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date: 03 August 2020

Abstract and Keywords

This article discusses the use of Bayesian causal inference, and more specifically the posterior predictive approach of Rubin’s causal model (RCM) and methods of principal stratification, in estimating the effects of ‘treating hospital type’ on cancer survival. Using the Karolinska Institute in Stockholm, Sweden, as a case study, the article investigates which type of hospital (large patient volume vs. small volume) is superior for treating certain serious conditions. The study examines which factors may reasonably be considered ignorable in the context of covariates available, as well as non-compliance complications due to transfers between hospital types for treatment. The article first provides an overview of the general Bayesian approach to causal inference, primarily with ignorable treatment assignment, before introducing the proposed approach and motivating it using simple method-of-moments summary statistics. Finally, the results of simulation using Markov chain Monte Carlo (MCMC) methods are presented.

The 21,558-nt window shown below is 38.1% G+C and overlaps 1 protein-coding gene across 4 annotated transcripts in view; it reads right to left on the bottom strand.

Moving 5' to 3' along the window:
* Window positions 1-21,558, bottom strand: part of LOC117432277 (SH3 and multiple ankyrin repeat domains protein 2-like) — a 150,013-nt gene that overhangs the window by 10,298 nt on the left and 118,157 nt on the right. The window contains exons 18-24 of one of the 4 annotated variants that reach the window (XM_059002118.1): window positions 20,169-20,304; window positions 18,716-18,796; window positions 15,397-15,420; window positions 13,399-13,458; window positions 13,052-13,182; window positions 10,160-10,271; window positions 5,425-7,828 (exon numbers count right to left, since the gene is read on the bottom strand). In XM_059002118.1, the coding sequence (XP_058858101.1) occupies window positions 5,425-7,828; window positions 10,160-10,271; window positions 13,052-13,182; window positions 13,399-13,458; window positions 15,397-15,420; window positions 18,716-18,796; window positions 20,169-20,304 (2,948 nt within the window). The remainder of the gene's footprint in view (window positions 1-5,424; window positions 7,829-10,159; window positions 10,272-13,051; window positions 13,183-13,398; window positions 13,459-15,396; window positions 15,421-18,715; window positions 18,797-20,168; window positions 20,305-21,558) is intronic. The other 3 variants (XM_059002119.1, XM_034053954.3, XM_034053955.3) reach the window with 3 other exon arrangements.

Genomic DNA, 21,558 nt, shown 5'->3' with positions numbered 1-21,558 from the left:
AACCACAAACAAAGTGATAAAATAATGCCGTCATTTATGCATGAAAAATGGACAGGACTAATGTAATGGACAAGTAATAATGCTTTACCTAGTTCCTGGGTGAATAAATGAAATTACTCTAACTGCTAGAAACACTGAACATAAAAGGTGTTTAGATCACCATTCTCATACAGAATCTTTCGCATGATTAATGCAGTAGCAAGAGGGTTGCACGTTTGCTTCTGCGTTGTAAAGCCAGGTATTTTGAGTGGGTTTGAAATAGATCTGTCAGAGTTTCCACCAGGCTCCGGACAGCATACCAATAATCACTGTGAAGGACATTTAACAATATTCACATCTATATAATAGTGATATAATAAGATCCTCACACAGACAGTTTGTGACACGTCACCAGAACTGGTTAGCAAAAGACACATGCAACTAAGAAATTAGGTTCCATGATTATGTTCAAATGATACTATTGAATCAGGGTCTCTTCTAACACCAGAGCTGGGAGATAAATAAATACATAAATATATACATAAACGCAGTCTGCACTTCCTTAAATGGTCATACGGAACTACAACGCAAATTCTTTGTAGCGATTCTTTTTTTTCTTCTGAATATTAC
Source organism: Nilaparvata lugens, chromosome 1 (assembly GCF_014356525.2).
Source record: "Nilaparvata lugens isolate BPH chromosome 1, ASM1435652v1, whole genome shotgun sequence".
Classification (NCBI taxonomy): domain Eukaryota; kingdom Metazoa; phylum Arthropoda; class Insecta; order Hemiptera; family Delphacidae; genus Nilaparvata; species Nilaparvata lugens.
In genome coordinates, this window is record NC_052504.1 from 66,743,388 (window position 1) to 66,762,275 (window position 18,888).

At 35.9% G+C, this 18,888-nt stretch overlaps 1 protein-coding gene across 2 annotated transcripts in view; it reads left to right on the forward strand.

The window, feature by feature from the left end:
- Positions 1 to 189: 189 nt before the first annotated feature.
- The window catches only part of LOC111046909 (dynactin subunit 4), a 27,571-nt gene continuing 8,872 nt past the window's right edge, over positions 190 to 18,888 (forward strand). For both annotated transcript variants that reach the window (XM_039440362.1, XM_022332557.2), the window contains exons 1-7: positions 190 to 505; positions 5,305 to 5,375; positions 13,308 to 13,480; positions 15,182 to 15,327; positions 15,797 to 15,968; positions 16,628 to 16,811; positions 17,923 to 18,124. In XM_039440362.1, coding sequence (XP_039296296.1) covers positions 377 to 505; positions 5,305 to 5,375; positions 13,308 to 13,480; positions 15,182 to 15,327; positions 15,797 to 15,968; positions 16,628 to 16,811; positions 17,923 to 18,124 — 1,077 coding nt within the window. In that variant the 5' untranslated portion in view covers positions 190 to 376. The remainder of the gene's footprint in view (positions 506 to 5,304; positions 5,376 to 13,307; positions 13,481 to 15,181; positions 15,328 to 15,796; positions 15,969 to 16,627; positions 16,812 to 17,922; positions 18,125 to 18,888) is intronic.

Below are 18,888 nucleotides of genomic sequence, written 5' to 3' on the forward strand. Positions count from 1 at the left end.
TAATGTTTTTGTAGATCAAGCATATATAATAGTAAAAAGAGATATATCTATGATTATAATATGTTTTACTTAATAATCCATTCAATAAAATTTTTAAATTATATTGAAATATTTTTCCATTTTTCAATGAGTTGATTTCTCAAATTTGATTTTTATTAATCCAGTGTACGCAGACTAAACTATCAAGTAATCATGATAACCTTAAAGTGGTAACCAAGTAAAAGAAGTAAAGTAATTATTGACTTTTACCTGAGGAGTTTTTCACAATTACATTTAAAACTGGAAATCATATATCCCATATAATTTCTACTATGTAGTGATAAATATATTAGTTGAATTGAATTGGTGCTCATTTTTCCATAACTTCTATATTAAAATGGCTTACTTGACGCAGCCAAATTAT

Keywords: causal inference, posterior predictive approach, Rubin’s causal model (RCM), principal stratification, cancer survival, Karolinska Institute, non-compliance complications, treating hospital type, treatment assignment, Markov chain Monte Carlo (MCMC) methods

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